Burke High School has served students in downtown Charleston, South Carolina for over a century. From its roots as a segregated school for African Americans in the late nineteenth century, to emerging as an institution that fostered significant student activism during the twentieth century civil rights movement, Burke's history provides insights into the achievements and challenges of public education in Charleston. Published July 2013.
This online tribute documents local, statewide, and national responses to the tragic mass shooting that took place at the Emanuel AME Church, also known as Mother Emanuel, in Charleston, South Carolina, on June 17, 2015. Through photographs from a range of sources, this visual account reveals an overwhelming outpouring of emotion and grief for the victims, survivors, and their families, as well as powerful efforts in the weeks and months following the shooting to address racial injustice and violence. Published May 2016.
This online exhibition examines the beginnings of Iberian expansion into the Americas in the fifteenth and sixteenth centuries, when political and religious leaders in Spain, Portugal, and colonial Spanish America established arguments supporting the use of enslaved Africans—and limiting other forms of coerced labor—in ways that would greatly influence the development of slavery in the Atlantic World. Published February 2014. Updated 2016.
An online exhibition series about the history of slavery, plantations, and the trans-Atlantic slave trade from the Atlantic World to Charleston and the South Carolina Lowcountry. Exhibitions include: Atlantic World Context and Establishing Slavery in the Carolina Lowcountry. Published 2013.
After Slavery: Educator Resources links to exhibition units within the After Slavery online exhibition. The primary source document transcriptions featured here include excerpts from diaries and letters, government reports, memoirs, handbills, court transcripts, census materials, and newspaper accounts. Each educational document provides insight into different issues and events from the post-Emancipation period in the Carolinas. We encourage educators to employ these resources and the accompanying questions featured with each document in their classroom instruction, to help students engage this complex history through archival materials.These resources are adaptable to a variety of classroom settings. Acurriculum guideis also available for South Carolina Social Studies Academic Standards. Launched in 2006 with startup funding from the (UK) Arts & Humanities Research Council, After Slavery has been hosted by the Lowcountry Digital Library (LCDL), and the Program in the Carolina Lowcountry and Atlantic World (CLAW) at the College of Charleston since 2010. In 2013-2014, After Slaverywas redesigned and published in the Lowcountry Digital History Initiative (LDHI).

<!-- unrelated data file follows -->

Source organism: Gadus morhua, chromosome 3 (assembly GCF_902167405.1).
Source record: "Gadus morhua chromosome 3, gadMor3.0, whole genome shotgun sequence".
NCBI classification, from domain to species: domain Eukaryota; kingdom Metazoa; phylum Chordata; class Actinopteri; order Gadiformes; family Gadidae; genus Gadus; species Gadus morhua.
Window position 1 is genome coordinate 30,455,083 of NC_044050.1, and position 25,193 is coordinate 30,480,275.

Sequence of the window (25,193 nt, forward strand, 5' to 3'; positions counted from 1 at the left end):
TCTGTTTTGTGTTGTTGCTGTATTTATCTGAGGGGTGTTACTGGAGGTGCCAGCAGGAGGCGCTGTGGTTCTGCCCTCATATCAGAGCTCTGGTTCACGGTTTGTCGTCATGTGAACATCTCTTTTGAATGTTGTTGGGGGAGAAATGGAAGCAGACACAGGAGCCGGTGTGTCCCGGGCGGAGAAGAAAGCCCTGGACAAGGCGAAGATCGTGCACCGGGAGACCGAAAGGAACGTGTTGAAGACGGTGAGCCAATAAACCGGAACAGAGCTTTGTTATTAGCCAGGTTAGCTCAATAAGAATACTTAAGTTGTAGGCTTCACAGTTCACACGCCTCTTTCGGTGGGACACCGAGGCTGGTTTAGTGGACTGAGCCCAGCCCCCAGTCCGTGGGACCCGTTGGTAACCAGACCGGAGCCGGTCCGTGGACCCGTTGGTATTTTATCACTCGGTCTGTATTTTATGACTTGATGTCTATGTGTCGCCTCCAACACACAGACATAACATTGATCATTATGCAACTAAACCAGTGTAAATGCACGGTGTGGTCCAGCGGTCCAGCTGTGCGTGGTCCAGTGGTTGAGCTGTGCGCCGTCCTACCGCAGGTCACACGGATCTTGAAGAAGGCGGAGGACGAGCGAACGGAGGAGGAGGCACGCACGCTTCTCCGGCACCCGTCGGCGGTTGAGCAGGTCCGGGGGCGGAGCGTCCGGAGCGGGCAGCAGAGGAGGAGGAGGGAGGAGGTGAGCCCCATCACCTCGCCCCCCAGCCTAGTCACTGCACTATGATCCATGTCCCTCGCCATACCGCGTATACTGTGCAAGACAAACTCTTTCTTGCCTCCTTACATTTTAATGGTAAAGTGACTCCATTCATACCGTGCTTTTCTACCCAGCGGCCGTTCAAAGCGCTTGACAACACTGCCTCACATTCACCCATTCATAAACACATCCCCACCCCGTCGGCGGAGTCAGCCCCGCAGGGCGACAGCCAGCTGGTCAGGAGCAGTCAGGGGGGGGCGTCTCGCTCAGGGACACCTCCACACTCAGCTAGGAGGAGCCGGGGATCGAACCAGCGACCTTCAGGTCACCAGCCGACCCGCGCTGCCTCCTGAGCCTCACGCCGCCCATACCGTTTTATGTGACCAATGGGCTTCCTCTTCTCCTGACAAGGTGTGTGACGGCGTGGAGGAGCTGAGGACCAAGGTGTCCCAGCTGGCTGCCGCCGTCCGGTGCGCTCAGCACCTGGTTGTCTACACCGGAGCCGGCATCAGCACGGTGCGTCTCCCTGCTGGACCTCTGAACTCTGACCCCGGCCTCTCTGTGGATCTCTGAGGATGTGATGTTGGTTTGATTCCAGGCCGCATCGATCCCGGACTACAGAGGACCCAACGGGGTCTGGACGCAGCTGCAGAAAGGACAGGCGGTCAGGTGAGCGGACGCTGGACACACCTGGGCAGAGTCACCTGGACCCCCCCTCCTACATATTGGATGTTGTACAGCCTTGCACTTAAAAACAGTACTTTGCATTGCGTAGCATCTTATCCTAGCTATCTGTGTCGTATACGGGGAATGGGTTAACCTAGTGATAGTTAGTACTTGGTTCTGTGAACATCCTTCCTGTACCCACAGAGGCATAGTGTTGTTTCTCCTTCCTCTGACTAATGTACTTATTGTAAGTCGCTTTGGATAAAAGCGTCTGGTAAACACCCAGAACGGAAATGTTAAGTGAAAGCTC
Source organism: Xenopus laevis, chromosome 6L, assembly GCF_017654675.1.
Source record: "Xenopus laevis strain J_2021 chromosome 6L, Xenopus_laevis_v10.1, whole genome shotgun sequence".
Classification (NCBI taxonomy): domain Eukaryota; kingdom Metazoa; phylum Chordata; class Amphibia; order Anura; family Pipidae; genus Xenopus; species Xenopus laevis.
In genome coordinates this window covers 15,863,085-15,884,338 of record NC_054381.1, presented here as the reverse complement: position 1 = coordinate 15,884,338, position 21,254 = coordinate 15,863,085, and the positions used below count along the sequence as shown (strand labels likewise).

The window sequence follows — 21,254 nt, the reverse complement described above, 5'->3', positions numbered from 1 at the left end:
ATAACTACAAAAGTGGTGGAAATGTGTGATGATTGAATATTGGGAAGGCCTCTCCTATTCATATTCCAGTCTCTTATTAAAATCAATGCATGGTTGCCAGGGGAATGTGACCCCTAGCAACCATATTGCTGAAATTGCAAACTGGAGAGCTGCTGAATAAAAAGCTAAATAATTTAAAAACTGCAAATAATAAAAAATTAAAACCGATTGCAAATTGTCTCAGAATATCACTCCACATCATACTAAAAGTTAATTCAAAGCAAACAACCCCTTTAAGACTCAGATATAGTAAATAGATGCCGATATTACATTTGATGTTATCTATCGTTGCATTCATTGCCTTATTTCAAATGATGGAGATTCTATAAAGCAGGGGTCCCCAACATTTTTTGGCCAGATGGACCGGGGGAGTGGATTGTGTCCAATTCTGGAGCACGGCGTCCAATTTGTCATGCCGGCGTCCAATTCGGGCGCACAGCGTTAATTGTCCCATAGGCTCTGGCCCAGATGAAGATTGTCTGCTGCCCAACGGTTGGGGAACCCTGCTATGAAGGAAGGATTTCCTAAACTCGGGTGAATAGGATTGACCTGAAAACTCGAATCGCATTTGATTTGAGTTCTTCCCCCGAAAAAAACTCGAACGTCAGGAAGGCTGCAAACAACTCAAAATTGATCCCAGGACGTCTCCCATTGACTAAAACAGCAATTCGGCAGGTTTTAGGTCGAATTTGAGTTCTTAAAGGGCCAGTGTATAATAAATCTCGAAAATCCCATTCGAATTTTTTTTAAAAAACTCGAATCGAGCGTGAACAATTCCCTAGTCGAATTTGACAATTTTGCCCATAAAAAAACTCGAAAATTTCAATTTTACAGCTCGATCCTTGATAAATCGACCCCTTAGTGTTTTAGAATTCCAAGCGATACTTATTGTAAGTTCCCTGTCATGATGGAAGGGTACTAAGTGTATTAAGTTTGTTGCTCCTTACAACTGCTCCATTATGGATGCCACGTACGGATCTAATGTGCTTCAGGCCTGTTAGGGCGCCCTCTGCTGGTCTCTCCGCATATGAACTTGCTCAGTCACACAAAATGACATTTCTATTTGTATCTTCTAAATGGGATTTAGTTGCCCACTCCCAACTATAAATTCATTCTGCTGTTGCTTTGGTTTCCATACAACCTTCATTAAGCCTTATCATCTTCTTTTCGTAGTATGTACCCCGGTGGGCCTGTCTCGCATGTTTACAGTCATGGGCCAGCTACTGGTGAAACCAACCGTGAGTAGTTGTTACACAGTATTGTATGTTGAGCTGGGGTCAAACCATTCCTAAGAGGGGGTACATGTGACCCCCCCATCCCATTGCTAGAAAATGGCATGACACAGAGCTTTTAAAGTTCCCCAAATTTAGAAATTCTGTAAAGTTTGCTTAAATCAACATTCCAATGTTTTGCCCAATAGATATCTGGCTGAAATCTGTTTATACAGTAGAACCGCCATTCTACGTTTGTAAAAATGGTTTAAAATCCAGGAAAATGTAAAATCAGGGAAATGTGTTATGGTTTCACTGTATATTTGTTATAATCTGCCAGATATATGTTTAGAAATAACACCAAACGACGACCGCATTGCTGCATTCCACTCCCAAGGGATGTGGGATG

This online exhibition and educator resource series focuses on the complex history of emancipation and the period of Reconstruction that followed the American Civil War. After Slavery showcases a rich collection of source materials organized for high school and college/university classroom use. Originally published 2006, redesigned for LDHI in 2013-2014. Updated 2016.
2015 marked the 150th anniversary of the founding of the Avery Normal Institute and the 30th anniversary of the establishment of the Avery Research Center for African American History and Culture at the College of Charleston.This online exhibition explores over one hundred and fifty years of Avery history—from its origins as a school for Black Charlestonians starting in 1865, to its current form as a center for promoting the history and culture of the African diaspora with an emphasis on Charleston and the South Carolina Lowcountry. Published May 2016.
In October 1945, unionized workers at the American Tobacco Company Cigar Factory in Charleston, South Carolina, launched a strike that lasted five months. This online exhibition provides an overview of the Charleston strike as adistinctive moment in South Carolina history when grassroots alliances led to massive protests and social justice advocacy. Published May 2014.
This exhibition traces the history of the cotton factory in Charleston, South Carolina, from 1880 to 1900, and examines how mill workers—black and white, male and female—struggled for better working conditions in the contentious political, social, and economic contexts of the late nineteenth century. Published December 2015.
Since emancipation, Black residents of the Lowcountry have fought to obtain full access to educational opportunities. This exhibit shares the history of local Black organizers' and national organizations' legal battle to successfully gain access to the College of Charleston in the mid-twentieth century, both as students and faculty. It also illuminates African Americans' presence on the College of Charleston's campus from its founding to the present. Published July 2023
The slave ships docking in early colonial America carried enslaved people from a variety of religious and cultural backgrounds, including West African Muslims. Though the historical record is scantly populated with their history, it reveals that the West African Muslims brought to America carried their Islamic faith and cultural practices with them. This exhibit examines their background before being forced to the Americas, and it explores the lives of individual Muslims who lived in the American South and the Lowcountry. Published October 2018.